Somali Resettlement in the United States

Beyond the book article for Somewhere in the Unknown World
Amid ongoing civil war, more than a million Somalis have fled their homeland in recent decades and now live somewhere else. According to UNHCR (United Nations High Commissioner for Refugees), Kenya is host to the largest number of Somali refugees, with 256,186, followed by Yemen with 250,500 and Ethiopia with 192,082. Many Somali ...

Joseph Brodsky (1940-1996)

Beyond the book article for Divide Me By Zero
Born in 1940 in Leningrad, Iosif Aleksandrovich Brodsky, known to English speakers as Joseph Brodsky, was a Russian-American poet and Nobel Prize laureate, whose works and life feature heavily in Lara Vapnyar's novel Divide Me By Zero.

Brodsky was raised in poverty; his father had lost his position with the Russian Navy for being ...

10 Important Inventions of Thomas Edison

Beyond the book article for Edison
Thomas Edison was a prolific inventor. He held at least 1,093 patents and constantly invented new things at his famous laboratory in Menlo Park, New Jersey. Of the hundreds of ideas that sprung from his mind, here are 10 of his most important inventions:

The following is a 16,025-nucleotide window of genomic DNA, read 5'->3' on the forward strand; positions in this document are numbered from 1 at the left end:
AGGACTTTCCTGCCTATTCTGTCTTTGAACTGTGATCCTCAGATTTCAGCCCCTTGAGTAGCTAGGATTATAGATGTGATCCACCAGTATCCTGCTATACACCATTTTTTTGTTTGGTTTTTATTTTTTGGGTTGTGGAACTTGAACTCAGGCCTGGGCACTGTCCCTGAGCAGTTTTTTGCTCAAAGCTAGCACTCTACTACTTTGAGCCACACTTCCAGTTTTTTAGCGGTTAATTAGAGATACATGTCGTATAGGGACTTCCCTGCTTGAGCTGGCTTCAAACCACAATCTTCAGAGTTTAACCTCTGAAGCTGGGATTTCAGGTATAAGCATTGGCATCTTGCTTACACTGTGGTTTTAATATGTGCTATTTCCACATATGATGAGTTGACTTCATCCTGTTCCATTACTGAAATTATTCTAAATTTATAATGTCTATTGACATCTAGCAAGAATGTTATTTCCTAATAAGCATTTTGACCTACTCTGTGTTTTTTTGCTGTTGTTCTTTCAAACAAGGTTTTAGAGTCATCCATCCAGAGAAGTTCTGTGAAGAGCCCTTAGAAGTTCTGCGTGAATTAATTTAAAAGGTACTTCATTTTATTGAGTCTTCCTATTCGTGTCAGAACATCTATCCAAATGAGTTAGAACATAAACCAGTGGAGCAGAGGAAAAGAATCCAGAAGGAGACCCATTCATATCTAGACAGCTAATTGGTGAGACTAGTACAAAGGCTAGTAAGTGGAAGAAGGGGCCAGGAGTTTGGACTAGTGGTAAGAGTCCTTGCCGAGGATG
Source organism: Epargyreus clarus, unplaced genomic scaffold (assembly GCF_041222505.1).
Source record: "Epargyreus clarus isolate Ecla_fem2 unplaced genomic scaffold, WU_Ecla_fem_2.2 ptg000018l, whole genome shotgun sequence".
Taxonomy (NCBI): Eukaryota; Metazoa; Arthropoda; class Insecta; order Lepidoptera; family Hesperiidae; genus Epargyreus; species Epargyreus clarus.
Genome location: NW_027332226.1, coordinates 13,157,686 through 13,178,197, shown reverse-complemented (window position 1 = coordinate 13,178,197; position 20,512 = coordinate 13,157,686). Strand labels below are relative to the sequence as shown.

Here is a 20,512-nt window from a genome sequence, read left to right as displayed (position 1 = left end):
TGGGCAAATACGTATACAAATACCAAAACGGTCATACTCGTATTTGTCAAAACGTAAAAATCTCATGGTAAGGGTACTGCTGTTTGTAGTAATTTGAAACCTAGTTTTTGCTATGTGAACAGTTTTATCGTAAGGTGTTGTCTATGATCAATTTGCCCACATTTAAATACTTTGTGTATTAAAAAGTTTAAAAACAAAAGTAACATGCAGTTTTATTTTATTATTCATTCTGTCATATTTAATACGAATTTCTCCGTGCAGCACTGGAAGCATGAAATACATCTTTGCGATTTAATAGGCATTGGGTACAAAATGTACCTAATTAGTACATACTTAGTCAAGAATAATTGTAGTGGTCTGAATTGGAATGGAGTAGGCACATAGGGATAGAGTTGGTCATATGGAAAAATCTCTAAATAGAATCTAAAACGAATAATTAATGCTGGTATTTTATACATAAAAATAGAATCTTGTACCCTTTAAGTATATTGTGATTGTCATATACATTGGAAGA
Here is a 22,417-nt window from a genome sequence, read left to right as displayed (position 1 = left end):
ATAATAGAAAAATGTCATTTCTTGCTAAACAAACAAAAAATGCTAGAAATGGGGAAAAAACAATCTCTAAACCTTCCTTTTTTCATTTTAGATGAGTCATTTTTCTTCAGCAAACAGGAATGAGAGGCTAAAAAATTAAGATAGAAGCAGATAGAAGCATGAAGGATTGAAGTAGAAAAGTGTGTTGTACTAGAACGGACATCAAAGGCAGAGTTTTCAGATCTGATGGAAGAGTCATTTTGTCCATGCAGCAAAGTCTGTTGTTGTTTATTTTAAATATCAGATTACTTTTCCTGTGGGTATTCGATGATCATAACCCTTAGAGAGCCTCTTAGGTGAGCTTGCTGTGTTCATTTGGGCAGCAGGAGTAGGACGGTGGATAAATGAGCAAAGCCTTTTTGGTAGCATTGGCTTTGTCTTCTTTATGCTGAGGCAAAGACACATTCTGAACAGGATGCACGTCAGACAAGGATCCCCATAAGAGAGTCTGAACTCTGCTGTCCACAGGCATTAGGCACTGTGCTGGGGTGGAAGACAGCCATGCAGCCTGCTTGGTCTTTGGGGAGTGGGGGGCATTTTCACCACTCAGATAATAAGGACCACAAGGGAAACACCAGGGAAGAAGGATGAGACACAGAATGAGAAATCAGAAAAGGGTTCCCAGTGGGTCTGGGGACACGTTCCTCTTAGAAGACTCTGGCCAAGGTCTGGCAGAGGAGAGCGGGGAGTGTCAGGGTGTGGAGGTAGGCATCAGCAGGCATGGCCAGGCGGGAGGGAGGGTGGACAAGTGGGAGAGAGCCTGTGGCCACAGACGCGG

• Electrical vote recorder: This device was Edison's ...

The Sidekick Character in Detective Fiction

Beyond the book article for Fortune Favors the Dead
In Fortune Favors the Dead, being in the wrong place at the right time earns Will Parker the job of assistant to Lillian Pentecost, New York City's classiest and most unorthodox private investigator. Although Lillian's worsening multiple sclerosis is her initial motivation for hiring the younger woman, Will possesses a keen eye and a ...

Books by Filipino Authors for Young Readers

Beyond the book article for My Heart Underwater